I. K. Hsu, Pettes, M. T., Aykol, M., Shi, L., and Cronin, S. B., “The Effect of Gas Environment on Electrical Heating in Suspended Carbon Nanotubes,” Journal of Applied Physics, vol. 108, pp. 084307, 2010.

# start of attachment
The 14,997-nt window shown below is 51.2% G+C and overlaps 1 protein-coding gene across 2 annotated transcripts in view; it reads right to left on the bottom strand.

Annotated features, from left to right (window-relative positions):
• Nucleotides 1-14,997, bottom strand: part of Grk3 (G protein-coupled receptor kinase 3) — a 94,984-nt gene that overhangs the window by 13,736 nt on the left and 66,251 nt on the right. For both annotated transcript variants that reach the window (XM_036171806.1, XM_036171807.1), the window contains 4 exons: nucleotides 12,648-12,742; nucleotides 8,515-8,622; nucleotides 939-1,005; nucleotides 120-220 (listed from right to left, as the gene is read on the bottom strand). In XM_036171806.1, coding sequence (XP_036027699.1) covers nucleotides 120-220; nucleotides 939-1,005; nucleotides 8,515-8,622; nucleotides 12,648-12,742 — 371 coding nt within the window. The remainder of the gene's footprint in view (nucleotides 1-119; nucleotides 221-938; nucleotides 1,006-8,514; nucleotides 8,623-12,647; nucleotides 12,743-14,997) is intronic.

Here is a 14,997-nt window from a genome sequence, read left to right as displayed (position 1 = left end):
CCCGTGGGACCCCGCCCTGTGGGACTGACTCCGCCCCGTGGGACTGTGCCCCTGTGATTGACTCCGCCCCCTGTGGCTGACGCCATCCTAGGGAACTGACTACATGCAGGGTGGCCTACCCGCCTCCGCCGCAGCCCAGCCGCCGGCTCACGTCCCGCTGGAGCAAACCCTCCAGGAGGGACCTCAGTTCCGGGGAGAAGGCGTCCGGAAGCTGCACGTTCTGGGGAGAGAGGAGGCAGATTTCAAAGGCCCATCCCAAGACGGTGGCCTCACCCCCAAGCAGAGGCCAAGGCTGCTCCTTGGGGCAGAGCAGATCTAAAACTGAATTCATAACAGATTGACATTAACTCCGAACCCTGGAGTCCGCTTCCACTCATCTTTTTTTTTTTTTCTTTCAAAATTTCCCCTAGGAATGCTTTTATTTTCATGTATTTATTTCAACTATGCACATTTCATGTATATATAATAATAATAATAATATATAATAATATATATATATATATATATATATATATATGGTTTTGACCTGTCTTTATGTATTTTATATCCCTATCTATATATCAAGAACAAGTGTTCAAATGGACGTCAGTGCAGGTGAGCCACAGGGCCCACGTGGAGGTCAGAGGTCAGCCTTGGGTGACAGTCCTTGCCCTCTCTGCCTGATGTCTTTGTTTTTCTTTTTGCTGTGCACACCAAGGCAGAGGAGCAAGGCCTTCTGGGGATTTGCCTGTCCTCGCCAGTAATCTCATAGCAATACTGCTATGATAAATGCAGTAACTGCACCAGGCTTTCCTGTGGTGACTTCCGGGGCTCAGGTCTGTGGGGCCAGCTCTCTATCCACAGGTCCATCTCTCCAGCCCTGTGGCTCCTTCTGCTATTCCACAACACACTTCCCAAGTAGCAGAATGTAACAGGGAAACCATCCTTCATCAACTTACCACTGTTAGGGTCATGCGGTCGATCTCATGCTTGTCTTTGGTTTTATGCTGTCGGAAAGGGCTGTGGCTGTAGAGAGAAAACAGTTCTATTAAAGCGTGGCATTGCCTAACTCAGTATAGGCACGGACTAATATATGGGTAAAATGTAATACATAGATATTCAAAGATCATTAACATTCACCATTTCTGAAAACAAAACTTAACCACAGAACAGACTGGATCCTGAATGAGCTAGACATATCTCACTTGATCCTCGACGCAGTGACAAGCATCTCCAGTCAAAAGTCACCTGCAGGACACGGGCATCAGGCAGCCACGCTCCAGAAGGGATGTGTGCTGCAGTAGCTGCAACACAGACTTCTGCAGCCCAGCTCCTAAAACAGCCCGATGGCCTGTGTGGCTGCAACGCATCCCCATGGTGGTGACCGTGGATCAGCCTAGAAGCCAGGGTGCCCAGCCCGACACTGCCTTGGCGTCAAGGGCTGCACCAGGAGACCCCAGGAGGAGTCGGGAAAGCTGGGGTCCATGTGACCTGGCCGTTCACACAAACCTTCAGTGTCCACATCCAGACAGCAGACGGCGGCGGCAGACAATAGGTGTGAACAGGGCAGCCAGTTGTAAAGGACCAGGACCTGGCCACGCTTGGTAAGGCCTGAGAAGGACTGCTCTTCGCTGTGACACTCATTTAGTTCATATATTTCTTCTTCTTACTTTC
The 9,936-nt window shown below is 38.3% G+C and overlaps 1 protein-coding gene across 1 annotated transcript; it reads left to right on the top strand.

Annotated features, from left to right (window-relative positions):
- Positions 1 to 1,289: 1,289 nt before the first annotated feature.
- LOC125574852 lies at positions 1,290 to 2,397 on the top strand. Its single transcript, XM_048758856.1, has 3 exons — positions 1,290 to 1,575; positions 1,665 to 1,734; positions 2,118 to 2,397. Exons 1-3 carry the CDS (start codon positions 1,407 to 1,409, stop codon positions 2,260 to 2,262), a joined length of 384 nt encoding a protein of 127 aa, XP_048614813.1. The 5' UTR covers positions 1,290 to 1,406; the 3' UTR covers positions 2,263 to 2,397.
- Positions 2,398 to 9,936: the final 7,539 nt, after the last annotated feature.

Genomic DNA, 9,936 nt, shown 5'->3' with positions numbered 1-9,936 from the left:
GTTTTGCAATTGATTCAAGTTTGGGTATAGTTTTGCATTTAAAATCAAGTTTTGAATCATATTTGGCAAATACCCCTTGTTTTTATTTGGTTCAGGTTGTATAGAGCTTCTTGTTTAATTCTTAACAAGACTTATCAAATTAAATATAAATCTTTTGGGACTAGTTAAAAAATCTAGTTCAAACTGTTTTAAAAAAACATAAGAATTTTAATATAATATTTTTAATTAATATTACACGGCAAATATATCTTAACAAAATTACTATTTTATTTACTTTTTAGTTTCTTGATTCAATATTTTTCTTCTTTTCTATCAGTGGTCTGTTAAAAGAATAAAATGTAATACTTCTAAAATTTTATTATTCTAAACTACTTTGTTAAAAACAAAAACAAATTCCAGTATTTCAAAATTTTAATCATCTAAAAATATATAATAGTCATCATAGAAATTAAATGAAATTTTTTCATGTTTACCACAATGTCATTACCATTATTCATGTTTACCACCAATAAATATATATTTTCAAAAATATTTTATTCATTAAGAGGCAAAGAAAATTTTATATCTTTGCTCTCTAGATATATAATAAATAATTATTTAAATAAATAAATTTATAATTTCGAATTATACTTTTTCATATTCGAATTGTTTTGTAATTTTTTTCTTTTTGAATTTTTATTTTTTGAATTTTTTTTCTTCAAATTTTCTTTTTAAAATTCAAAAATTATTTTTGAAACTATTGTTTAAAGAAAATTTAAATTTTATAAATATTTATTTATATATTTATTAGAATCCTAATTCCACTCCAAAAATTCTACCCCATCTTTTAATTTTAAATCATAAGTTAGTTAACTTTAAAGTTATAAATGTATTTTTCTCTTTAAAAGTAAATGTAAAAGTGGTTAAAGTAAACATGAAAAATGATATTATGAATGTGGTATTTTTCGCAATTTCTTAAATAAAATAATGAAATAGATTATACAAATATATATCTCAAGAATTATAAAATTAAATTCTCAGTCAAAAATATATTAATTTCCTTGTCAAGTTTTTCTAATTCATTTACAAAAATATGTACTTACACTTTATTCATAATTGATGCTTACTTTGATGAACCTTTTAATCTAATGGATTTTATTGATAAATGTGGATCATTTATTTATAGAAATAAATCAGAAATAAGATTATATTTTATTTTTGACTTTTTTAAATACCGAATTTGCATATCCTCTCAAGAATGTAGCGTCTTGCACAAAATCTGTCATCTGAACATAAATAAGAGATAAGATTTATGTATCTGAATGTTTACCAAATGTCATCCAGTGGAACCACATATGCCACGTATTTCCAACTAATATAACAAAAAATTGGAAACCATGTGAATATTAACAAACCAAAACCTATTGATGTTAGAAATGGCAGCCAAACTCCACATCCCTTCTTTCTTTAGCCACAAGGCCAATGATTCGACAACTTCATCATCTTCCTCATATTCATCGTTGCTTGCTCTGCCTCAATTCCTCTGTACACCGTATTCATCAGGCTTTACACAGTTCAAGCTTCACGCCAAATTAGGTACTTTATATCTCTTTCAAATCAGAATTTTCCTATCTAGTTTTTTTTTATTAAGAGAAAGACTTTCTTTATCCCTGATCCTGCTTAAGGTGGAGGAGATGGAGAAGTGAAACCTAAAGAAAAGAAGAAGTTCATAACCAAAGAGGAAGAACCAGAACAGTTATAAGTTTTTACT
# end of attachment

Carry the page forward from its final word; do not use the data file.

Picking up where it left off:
We report micro-Raman spectroscopy measurements of the temperature distribution of current-carrying, 5 μm long, suspended carbon nanotubes in different gas environments near atmospheric pressure. At the same heating power, the measuredG band phonontemperature of the nanotube is found to be significantly lower in gaseous environments than in vacuum. Theoretical analysis of these results suggests that about 50%–60% of the heat dissipated in the suspended nanotube is removed by its surrounding gas molecules, and that the thermal boundary conductance is higher in carbon dioxide than in nitrogen, argon, and helium, despite the lower thermal conductivity of carbon dioxide.